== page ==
Cecila Löfberg discusses the ethical challenges of child research on the internet, particularly balancing the advantages of mitigating the power and authority of an "adult" with the ethical demands of informed consent. The concern for the researcher is that a phenomenon would be destroyed by knowledge of the presence of the observer. As with other chapters, the issues of expectation of privacy, deontological versus utilitarian approaches, and the actual risk to the participant are discussed. Of particular utility to the general discussion of ethics is an extensive list of issues and criteria that Löfberg goes through for interacting with children online. She carefully and systematically weighs general ethical approaches to realistic considerations in the pragmatics of research. This discussion provides a potential framework for other researchers to use in weighing ethics and methodology in online naturalistic contexts.

Helge Ridderstrøm's interests lie in the ethical challenges in studying youth-created homepages. He explores at some length the complex interplay of possible perceptions of privacy, possible reactions to being the subject of research, and the difficulties of even making contact to obtain consent. He develops six categories of homepages and ways to approach them for research. They include: 1) homepages with very intimate information, pornography, and other harmful material; 2) homepages used for extensive research and analysis; 3) a homepage that has disappeared from the net; 4) a homepage analyzed extensively without permission; 5) the expensive background material (that can allow the pages to be traced); and 6) an analysis of an unofficial part. Unfortunately, these categories are very specific to his particular project and do not easily fit into an organized typology. However, they do offer some critical insights into the pragmatic ethics of researching this type of phenomenon.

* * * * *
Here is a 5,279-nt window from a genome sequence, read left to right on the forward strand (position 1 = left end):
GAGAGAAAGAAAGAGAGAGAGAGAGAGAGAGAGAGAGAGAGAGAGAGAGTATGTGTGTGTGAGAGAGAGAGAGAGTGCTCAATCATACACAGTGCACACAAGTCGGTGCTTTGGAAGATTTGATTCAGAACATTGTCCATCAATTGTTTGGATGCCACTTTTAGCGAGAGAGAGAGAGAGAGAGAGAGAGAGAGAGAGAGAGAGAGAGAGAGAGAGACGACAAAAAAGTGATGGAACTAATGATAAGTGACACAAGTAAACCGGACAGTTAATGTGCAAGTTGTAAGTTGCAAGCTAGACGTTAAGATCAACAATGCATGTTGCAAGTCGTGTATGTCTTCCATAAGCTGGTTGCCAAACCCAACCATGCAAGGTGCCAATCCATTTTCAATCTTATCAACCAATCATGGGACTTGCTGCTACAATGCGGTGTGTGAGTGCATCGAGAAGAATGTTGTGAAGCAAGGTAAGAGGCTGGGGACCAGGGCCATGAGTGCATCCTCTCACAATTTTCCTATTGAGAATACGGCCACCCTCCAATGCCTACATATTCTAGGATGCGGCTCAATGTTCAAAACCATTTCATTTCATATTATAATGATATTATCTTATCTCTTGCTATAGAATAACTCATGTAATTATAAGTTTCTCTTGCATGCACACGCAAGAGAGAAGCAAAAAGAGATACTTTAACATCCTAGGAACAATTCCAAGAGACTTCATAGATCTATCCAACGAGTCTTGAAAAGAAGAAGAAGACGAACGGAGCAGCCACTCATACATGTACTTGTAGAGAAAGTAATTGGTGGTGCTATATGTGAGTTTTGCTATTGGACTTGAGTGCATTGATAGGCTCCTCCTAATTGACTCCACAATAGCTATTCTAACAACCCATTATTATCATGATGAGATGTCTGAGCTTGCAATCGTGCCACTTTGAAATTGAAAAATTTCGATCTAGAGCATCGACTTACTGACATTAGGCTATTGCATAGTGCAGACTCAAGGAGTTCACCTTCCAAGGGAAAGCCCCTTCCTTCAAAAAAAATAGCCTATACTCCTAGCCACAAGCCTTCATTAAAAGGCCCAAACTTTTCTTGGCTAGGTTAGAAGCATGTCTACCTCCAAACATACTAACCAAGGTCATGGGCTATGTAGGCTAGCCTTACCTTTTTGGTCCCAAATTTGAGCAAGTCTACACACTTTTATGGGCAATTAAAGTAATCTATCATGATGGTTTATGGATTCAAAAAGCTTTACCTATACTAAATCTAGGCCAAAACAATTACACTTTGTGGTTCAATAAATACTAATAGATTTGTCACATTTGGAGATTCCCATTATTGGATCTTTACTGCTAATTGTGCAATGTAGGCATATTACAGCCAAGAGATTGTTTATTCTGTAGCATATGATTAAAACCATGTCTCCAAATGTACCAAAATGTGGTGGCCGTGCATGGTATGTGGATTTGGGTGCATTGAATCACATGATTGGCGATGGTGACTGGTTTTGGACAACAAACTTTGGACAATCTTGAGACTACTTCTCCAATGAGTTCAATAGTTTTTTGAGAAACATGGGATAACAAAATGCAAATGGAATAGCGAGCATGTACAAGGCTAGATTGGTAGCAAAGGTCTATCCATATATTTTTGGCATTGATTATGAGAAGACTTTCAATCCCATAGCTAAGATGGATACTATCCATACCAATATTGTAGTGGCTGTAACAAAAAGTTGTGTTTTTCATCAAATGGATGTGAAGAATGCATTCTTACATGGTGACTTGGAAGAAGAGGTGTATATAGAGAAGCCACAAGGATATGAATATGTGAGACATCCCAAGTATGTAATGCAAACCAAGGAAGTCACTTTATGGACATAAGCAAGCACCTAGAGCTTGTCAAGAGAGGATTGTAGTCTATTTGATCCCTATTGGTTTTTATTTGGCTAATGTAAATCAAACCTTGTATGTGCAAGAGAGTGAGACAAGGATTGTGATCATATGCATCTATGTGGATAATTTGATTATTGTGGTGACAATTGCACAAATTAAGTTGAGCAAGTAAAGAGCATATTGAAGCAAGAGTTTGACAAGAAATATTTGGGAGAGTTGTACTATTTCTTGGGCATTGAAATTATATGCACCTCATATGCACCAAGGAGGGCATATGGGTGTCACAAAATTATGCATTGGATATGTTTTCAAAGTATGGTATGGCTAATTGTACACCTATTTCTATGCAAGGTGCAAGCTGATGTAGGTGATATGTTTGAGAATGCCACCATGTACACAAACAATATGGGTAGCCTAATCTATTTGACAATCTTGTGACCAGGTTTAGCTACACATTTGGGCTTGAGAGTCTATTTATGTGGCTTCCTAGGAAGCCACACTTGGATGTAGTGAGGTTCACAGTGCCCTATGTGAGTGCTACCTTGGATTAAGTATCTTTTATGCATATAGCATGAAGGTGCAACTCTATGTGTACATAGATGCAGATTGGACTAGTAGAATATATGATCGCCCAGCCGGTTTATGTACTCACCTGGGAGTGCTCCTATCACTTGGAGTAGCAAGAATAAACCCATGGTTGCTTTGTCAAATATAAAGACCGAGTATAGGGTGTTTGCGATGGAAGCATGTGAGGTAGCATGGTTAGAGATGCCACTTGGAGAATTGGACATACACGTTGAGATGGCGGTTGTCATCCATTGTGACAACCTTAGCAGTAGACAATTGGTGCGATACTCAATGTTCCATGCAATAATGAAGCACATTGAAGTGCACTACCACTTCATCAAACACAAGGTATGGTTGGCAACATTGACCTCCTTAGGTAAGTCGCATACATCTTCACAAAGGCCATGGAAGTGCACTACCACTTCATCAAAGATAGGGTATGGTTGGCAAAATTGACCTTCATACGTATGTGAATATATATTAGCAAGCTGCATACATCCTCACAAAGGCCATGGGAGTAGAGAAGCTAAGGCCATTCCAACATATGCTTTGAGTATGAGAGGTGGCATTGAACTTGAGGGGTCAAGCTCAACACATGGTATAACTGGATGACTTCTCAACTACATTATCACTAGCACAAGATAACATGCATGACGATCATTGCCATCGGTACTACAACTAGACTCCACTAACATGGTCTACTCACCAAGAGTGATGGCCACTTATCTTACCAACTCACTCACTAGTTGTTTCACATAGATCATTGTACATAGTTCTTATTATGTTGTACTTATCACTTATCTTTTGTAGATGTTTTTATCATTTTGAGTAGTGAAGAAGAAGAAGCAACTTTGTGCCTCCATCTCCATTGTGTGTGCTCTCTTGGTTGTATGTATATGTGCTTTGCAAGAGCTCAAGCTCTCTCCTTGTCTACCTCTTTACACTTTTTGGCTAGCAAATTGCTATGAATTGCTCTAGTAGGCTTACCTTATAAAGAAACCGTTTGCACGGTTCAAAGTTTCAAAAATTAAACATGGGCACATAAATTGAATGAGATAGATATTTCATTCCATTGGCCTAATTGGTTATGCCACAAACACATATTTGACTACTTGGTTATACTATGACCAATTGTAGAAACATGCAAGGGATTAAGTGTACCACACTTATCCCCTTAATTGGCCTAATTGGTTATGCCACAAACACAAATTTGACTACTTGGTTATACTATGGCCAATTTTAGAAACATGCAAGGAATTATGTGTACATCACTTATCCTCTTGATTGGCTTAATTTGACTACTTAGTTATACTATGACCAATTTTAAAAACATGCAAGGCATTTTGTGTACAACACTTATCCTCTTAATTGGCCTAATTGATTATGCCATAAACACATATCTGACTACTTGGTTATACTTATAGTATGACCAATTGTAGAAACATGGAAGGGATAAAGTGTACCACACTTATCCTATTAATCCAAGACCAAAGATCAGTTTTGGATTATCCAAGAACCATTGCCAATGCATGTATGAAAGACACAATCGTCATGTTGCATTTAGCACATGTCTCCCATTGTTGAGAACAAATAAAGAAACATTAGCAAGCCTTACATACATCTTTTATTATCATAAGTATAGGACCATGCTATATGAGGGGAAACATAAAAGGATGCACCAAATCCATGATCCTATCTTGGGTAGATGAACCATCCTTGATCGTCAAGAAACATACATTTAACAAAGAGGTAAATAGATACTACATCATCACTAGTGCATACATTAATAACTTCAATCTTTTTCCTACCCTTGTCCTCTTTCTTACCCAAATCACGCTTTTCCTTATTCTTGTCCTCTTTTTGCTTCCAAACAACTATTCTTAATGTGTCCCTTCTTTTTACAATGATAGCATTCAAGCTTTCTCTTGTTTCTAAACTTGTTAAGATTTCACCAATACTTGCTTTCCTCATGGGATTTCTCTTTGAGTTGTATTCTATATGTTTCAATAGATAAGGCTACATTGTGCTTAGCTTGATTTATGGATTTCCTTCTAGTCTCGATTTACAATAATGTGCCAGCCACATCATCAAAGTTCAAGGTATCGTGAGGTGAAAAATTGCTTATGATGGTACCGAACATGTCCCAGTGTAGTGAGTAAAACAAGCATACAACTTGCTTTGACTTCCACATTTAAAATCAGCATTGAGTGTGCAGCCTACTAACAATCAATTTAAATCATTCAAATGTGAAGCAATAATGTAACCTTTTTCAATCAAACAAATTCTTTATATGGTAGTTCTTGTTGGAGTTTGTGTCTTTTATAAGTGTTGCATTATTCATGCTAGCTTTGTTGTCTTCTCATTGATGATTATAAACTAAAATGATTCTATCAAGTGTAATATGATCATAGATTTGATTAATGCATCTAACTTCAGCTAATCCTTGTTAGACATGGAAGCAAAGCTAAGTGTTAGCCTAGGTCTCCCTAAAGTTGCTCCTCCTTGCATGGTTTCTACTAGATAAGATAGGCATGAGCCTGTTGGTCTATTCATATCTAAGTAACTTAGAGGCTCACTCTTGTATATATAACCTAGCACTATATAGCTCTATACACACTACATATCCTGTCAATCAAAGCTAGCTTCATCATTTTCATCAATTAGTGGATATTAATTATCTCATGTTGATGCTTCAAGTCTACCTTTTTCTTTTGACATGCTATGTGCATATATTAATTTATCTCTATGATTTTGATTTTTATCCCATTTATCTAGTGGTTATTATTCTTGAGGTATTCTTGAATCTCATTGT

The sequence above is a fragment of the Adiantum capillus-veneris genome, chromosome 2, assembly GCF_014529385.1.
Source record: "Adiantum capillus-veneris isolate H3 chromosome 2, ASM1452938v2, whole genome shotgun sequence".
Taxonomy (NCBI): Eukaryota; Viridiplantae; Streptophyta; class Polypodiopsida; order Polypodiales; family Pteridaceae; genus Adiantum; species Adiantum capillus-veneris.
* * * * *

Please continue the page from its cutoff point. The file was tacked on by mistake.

Svein Sando, a self-described Christian theologian, discusses the ambiguity in Christian theology and Christianity in (dis)embodiment, how this is crucial to ethics because vulnerability is an important "ethical sensor," and finally offers a six-part outline for ethics in cyberspace centered on bridging body empathy and virtual actions to encourage empathy. He observes that religion and virtual reality both share characteristics of simulated death and immortality. Sando's analysis of the Bible for positive portrayals of the body and his linkage to empathy as a basis for ethics are thorough and well-reasoned, especially in light of the influence of Christianity on western culture. The secular relevance is also clear and he handles the interplay with equity. Of particular interest is his cautioning over technology that seeks to overcome embodiment and vulnerability. The ethical danger is the loss of physicality and thus empathy for the condition of others.